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Премия рунета 2017

“Snowchange 2007”: correlation of ecology and traditions of the North

20 april 2007
Climate change seems to be a theme number one not only from the science or conservation side. International workshop “Snowchange 2007”, which was held April 7th to 9th, 2007, in Republic of Sakha (Yakutia), Russian Federation, was devoted to the problems of native people’s adaptation to the changing environment and life conditions.

Republic of Sakha has been specially chosen as a place for meeting experts from different parts of the world. Particularly here the process of correlation of European industrialization and traditions of native peoples moves very painfully.

The main aims of “Snowchange” are experience exchange in cultural and other spheres of life and analysis of changes in Arctic. The workshop calls for activation in indigenous peoples’ culture revival.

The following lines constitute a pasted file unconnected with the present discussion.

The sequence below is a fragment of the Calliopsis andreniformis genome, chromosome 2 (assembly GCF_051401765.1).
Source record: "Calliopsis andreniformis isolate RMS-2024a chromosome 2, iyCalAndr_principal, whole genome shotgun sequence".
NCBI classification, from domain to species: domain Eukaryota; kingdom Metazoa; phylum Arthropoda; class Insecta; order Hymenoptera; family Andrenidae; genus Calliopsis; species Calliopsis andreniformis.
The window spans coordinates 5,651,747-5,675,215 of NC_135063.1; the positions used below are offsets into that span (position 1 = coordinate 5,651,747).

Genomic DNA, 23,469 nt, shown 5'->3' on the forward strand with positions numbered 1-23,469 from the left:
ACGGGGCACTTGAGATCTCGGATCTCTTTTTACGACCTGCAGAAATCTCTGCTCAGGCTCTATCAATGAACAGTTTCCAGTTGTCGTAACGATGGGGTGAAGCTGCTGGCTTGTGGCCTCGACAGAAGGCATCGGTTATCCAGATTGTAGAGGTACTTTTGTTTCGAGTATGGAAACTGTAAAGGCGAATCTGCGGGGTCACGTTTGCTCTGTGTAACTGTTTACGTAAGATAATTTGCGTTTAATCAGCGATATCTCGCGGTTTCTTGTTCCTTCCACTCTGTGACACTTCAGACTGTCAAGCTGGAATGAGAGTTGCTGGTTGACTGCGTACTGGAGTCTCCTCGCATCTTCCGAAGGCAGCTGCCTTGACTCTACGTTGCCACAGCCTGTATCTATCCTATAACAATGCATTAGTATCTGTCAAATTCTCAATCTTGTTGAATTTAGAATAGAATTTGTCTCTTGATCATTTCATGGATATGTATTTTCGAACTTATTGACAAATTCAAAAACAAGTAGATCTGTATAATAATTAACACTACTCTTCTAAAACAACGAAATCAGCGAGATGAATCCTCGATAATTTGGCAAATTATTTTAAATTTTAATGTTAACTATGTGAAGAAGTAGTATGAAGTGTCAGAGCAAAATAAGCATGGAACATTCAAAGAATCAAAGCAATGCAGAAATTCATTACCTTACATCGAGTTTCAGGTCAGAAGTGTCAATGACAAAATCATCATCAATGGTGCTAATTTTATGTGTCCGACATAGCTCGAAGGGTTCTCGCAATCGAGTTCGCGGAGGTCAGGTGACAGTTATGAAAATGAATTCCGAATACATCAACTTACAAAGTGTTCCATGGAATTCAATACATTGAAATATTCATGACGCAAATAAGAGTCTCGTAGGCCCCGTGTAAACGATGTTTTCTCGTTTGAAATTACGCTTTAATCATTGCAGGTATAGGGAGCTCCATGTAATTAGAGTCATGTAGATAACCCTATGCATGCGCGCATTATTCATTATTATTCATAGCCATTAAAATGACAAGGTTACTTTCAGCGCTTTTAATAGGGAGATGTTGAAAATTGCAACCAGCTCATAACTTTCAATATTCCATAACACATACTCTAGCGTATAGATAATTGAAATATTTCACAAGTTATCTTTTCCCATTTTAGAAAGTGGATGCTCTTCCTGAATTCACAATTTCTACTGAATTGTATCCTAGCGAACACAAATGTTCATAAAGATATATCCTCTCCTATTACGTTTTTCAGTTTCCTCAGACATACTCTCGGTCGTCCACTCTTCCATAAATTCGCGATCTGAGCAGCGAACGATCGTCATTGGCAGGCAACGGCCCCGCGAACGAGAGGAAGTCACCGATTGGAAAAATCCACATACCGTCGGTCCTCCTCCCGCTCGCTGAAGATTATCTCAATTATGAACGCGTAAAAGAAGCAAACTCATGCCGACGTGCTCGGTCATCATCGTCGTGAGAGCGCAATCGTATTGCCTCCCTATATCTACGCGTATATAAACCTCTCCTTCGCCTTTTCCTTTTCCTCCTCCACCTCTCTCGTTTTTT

Native people feel their weakness in the face of the violent industrial developing. They practically don’t have reliable environmental information. It becomes the reason of fear of the unknown future. During the four day event experts, working with indigenous people of Alaska, Chukotka, Kamchatka, New Zealand and Lapland, made some recommendations for future working in Yakutia, included ecological knowledge and education. Also all participants appealed to republic government for supporting native people and taking into consideration their experience and interests.

According to the elders inhabitant of Yakutia, climate change has already had a direct influence on their lifestyle. Wild animals began to migrate from taiga to tundra. Not only temperature has changed. The weather at all became more unpredictable.

Correlation of traditional knowledge and ecological problems is the main idea of “Snowchange” workshop. The project started in 2000 by the team of Finnish experts supported by government and public organizations including Arctic program WWF. “Snowchange” won the prize for the best national ecological project, the prestigious ”Panda” Prize, from the Worldwide Fund for Nature, Finland in November, 2002.